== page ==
Title IX was enacted in 1972 to ban discrimination based on sex in those schools receiving Federal financial assistance (20 U.S.C. 1681(a)). For a party to prevail in a Title IX case, the school must have actual knowledge of the discrimination and be deliberately indifferent to it.
In addition, the harassment must be so severe and pervasive that it effectively denies the aggrieved student(s) access to an education.
A relatively recent application of Title IX has been to address gender-based discrimination in schools, including sexual harassment and assault, harassment based on gender identity, and harassment based on non-conformance with stereotypical gender norms.
Victims are often intimidated into silence. They may do poorly in school or even drop out if the stress of maintaining that silence is too great.
Part of that intimidation arises from the investigative process. Victims weigh the pain of remaining silent against the prospect of having to prove the incident and face their attacker; they often choose silence.
There are statistical signs that failing to address sexual violence, including harassment, hurts school performance. On the other hand, when efforts are made to prevent and punish violations, measures of performance show improved individual and school-wide academic outcomes.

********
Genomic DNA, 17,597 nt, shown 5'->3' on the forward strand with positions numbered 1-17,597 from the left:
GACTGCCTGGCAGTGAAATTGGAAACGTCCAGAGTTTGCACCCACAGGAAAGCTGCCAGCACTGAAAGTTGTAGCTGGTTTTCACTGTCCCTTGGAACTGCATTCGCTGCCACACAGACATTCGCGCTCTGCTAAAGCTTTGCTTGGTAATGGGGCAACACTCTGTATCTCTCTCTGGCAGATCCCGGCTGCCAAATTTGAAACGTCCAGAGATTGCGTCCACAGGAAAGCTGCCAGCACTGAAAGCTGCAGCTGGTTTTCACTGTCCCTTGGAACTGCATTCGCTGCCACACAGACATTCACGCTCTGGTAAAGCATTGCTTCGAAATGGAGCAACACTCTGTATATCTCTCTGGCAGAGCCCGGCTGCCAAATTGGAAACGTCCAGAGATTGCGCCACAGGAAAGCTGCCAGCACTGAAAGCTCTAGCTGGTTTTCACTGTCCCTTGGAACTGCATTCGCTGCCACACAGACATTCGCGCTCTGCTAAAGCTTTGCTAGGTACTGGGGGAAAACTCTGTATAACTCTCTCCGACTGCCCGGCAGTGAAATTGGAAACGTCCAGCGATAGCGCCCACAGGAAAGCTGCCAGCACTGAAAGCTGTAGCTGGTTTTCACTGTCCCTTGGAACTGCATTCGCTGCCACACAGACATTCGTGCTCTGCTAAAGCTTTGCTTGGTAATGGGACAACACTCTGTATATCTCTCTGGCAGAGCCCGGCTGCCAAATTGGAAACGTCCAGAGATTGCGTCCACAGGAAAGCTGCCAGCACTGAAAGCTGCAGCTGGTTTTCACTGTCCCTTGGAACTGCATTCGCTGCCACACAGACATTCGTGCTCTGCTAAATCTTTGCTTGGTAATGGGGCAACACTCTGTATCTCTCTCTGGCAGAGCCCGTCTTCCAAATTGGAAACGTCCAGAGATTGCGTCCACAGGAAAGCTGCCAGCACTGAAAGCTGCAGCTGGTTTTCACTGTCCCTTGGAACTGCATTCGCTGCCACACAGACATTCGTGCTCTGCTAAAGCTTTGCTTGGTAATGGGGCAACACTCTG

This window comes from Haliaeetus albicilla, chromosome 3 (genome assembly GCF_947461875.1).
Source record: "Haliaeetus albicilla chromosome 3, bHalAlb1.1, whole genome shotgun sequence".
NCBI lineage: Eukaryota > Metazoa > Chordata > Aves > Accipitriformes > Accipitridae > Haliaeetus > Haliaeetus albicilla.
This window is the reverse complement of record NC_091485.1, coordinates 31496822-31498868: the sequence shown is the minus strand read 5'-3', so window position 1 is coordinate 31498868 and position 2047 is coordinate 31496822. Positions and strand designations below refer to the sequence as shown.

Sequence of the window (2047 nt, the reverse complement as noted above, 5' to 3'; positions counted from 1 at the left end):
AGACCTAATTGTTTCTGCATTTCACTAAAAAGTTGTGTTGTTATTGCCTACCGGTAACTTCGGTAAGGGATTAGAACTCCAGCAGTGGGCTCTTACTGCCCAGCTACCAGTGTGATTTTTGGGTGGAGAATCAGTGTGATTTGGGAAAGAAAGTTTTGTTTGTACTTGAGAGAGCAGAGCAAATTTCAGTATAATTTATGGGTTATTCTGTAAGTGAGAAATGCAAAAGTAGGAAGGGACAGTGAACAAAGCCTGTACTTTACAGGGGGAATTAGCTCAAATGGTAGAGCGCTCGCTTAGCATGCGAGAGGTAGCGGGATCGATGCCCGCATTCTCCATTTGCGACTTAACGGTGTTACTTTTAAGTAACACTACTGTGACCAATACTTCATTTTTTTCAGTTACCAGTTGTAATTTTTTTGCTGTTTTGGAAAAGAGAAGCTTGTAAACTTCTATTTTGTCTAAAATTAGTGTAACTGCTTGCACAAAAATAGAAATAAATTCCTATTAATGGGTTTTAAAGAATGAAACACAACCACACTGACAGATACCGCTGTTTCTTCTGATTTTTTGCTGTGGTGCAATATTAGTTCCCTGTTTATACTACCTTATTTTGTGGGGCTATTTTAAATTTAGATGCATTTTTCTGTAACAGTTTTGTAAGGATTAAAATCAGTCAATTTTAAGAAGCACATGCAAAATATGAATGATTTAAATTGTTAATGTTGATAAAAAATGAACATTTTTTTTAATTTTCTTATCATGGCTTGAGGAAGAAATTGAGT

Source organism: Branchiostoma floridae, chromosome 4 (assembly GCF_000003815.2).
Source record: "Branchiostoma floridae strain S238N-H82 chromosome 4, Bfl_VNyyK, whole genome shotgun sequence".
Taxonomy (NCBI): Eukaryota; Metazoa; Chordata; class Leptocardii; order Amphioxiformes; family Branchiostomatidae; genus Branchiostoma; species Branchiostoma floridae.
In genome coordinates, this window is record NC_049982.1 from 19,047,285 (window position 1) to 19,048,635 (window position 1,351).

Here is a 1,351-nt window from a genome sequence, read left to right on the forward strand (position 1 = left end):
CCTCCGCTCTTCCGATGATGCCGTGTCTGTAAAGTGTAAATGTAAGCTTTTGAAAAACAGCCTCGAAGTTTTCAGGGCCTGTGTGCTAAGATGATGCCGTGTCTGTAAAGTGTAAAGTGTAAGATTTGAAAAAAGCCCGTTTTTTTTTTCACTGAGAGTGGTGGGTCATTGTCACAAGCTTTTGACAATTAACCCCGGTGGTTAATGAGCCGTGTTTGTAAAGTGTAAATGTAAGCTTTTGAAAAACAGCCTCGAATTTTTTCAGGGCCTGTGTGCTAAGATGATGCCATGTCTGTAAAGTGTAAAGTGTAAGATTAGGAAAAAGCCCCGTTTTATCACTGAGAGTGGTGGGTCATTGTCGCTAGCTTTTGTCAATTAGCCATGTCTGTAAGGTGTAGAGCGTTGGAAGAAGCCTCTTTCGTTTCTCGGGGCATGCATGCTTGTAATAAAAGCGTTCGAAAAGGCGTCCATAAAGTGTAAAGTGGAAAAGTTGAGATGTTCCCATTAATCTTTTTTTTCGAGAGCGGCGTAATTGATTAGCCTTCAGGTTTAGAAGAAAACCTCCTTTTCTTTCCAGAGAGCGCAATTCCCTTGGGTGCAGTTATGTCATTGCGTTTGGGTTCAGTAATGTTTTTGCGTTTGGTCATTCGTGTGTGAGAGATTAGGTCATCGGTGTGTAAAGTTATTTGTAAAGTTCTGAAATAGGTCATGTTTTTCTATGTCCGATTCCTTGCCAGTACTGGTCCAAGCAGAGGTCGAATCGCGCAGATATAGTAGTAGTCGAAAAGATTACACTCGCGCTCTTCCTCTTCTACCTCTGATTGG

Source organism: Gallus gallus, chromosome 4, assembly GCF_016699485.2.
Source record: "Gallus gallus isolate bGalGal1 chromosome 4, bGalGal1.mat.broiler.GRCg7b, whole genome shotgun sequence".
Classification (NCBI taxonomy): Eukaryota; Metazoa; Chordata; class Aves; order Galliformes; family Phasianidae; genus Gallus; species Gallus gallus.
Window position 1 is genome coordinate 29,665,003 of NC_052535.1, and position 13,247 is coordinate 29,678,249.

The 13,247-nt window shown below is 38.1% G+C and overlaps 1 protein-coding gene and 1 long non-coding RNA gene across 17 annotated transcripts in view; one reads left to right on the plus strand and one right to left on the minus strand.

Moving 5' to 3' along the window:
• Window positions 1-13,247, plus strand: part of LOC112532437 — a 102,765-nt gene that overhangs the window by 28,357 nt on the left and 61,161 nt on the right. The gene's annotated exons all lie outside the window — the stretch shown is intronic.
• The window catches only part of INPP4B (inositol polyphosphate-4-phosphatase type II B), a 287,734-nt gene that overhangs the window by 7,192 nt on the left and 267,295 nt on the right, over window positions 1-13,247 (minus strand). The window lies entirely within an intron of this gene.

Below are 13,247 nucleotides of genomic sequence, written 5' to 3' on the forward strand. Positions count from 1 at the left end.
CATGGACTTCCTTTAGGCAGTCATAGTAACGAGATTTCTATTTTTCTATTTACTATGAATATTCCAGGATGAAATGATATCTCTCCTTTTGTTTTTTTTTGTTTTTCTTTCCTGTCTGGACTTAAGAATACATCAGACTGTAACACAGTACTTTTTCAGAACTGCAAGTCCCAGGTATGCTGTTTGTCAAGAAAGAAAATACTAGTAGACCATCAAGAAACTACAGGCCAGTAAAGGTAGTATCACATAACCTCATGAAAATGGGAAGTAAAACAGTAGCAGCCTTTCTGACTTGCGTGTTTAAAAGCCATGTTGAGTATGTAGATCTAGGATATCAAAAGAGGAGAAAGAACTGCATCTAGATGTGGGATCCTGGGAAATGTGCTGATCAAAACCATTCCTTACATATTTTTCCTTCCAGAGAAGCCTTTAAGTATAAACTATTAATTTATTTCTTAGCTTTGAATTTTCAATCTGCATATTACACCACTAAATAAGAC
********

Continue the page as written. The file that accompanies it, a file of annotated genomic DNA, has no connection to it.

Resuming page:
The Obama administration sought to create a process more supportive of victims. A 2011 “Dear Colleagues Letter” sent to school administrations nationwide urged them to better investigate reports of sexual violence. The guidance specifically directed schools to evaluate cases using the “preponderance of the evidence” standard of proof, which is used to determine other civil rights violations, including discrimination. This is a lesser standard than the “beyond a reasonable doubt” standard used in criminal proceedings.
Advocates for victims approved of the change and believed they would help more victims of sexual violence come forward. Scholars were more equivocal, with some arguing the letter represented administrative overreaching, and others raising concerns that the accused were being unfairly disadvantaged.
Some school administrators complained the procedures were too complex and burdensome.
Education Secretary DeVos has recently rescinded the guidance letter and proposed new rules to replace it. The rules would essentially eliminate prior Obama administration efforts to support victims.
Education law lawyers at The MacMain Leinhauser provide skilled representation to public and private entities regarding Title IX compliance. We offer legal advice, along with practical guidance on preparing compliant policies and training programs. Contact us at 484-318-7106 or complete our online form for more information. Our West Chester, Pennsylvania office serves clients in the greater Philadelphia area.